By CoinWeek IQ …..
With the United States Mint moving at lightning speed, the Kennedy half dollar was designed, stuck, and placed in circulation just over four months after President John F. Kennedy was assassinated in Dallas, Texas. These coins sparked instant demand from a grieving nation. Despite being struck in substantial numbers until 1976, the total mintages of Kennedy halves steadily declined until the early 2000s when it stabilized at between four and 10 million pieces.
As part of the Mint’s 50th-anniversary celebration of the Kennedy half dollar, a series of special half dollar sets were struck: A four-piece silver coin collector set; a two-piece uncirculated coin set with a high relief strike; a .9999 fine gold Proof coin; and a standard strike clad issue for circulation.
While the Philadelphia Mint struck only 200,000 examples of the high relief clad coins and 221,135 pieces of the silver Proof coins, they stuck 2,500,000 of the standard clad coins. The standard strike pieces were not released into circulation, instead the Mint offered them in two-roll sets for $32.95 and 200-coin bags for $139.95. or 70 cents per coin. These coins featured a restored obverse design that was faithful to the original version produced in 1964. This process was completed by electronically scanning both a one-sided Galvano bronze electroform created through electrolysis and an original 1964 die.
The 2014-P Kennedy Half in Today’s Market
In the past year, certified first-day-of-issue examples in high grade (MS 67 – MS 68) have sold for between $25 to $40. These prices are comparable to the MS 64+ High Relief examples. Standard strike examples certified as MS 66 and MS 67 can generally be purchased for $15 to $25, and collector sets of the 2014-P and 2014-D Kennedy Halves in mid-to-high Mint State are valued between $45 to $55. While examples not in Mint State are only worth face value, prices spike in the highest grades (MS 68 to MS 70). In 2020 and 2019, respectively, Heritage Auctions sold two examples certified as MS 68 by PCGS for $660 and $492.
The obverse of the Kennedy half dollar was designed by Gilroy Roberts, Chief Engraver at the United States Mint from July 22, 1948, to February 11, 1965.
The central motif is an effigy of the 35th President, the late John Fitzgerald Kennedy. Kennedy was inaugurated on January 20, 1961, and assassinated on November 22, 1963. The nation’s grief was such that Congress and the United States Mint rushed through a design change on the half dollar denomination to commemorate the bereaved president.
Atop the upper half of the rim is the inscription LIBERTY, with Kennedy’s hair covering the bottom portions of the letters “B”, “E” and “R”. The date 2014 is cradled at the bottom of the coin, while the national motto IN GOD WE TRUST is inscribed in a straight line above the year but divided by the sharp truncation of Kennedy’s neck. The mint mark “P” is found on the right side of the point of this truncation.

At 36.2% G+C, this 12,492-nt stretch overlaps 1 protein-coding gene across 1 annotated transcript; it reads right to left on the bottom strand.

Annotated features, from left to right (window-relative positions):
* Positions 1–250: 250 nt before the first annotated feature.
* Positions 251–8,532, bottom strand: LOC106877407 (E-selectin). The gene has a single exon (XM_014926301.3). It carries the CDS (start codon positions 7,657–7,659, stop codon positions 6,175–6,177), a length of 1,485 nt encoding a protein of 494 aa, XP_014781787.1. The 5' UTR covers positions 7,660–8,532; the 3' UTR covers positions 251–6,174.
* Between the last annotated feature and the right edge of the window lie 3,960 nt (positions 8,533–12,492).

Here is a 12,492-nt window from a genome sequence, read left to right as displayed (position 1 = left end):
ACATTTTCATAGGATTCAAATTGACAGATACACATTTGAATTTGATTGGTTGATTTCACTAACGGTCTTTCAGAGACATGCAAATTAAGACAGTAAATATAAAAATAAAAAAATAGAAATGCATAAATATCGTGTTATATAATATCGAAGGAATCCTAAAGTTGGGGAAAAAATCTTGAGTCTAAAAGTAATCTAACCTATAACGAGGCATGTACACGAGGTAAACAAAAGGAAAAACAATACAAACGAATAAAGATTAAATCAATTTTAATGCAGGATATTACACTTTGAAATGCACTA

Gilroy Roberts’ initials are located on the truncation line of Kennedy’s bust, above the “WE” on the bottom right side of the coin.
Roberts’ assistant Frank Gasparro designed the reverse. He based the eagle on the presidential coat of arms from the Seal of the President of the United States, which itself is based on the obverse of the Great Seal of the United States. The presidential seal in its current form was finalized by President Harry S. Truman in 1945, though the number of stars on the seal (and hence the coin) went from 48 to 50 as the states of Alaska and Hawaii entered the Union.
The heraldic eagle’s wings and legs are spread in four directions. The left talon (viewer’s right) holds a bunch of arrows, a symbol of war, while the right claw (viewer’s left) holds an olive branch, a symbol of peace. It is tradition to have the eagle face one side or the other relative to national circumstances at the time of striking: in this instance, the eagle faces towards the olive branch despite America’s involvement in Vietnam and other conflicts around the world.
Frank Gasparro’s initials (“FG”) are located between the eagle’s left leg and its tail feathers.
A Union shield covers the eagle’s breast. Vertical bars representing the 13 red and white stripes of the American flag run down most of its face, the stripes representing the original 13 colonies of the United States. The top of the shield (a horizontal band is otherwise known in heraldry as a “chief”) features no stars.
Above the eagle is a scroll featuring the motto E PLURIBUS UNUM. The design behind and above the eagle consists of 15 rays, nine stars, and a mass of clouds. This motif is called a “glory”.
The inscription UNITED STATES OF AMERICA runs along the top rim while the denomination HALF DOLLAR runs along the bottom. Dots are placed between the two inscriptions at both ends. Surrounding the eagle is a ring of 50 stars, representing the 50 US states.
The edge of the 2014-P Kennedy half dollar is reeded with 150 reeds.
Gilroy Roberts was the ninth Chief Engraver of the U.S. Mint, serving from 1948-1965. He is best remembered for his design of the Kennedy half dollar obverse.
Frank Gasparro was an American medalist and coin designer. He became Chief Engraver of the United States Mint on February 11, 1965, after Roberts’ work with the Franklin Mint caused the U.S. Mint to let Roberts go. Having served as an assistant engraver to Roberts for three years, he was the 10th Chief Engraver of the United States Mint until his retirement in 1981 (View Designer’s Profile).
|Year Of Issue:||2014|
|Mint Mark:||P (Philadelphia)|
|Alloy:||75% Copper and 25% Nickel over a 100% Copper core|
|OBV Designer||Gilroy Roberts|
|REV Designer||Frank Gasparro|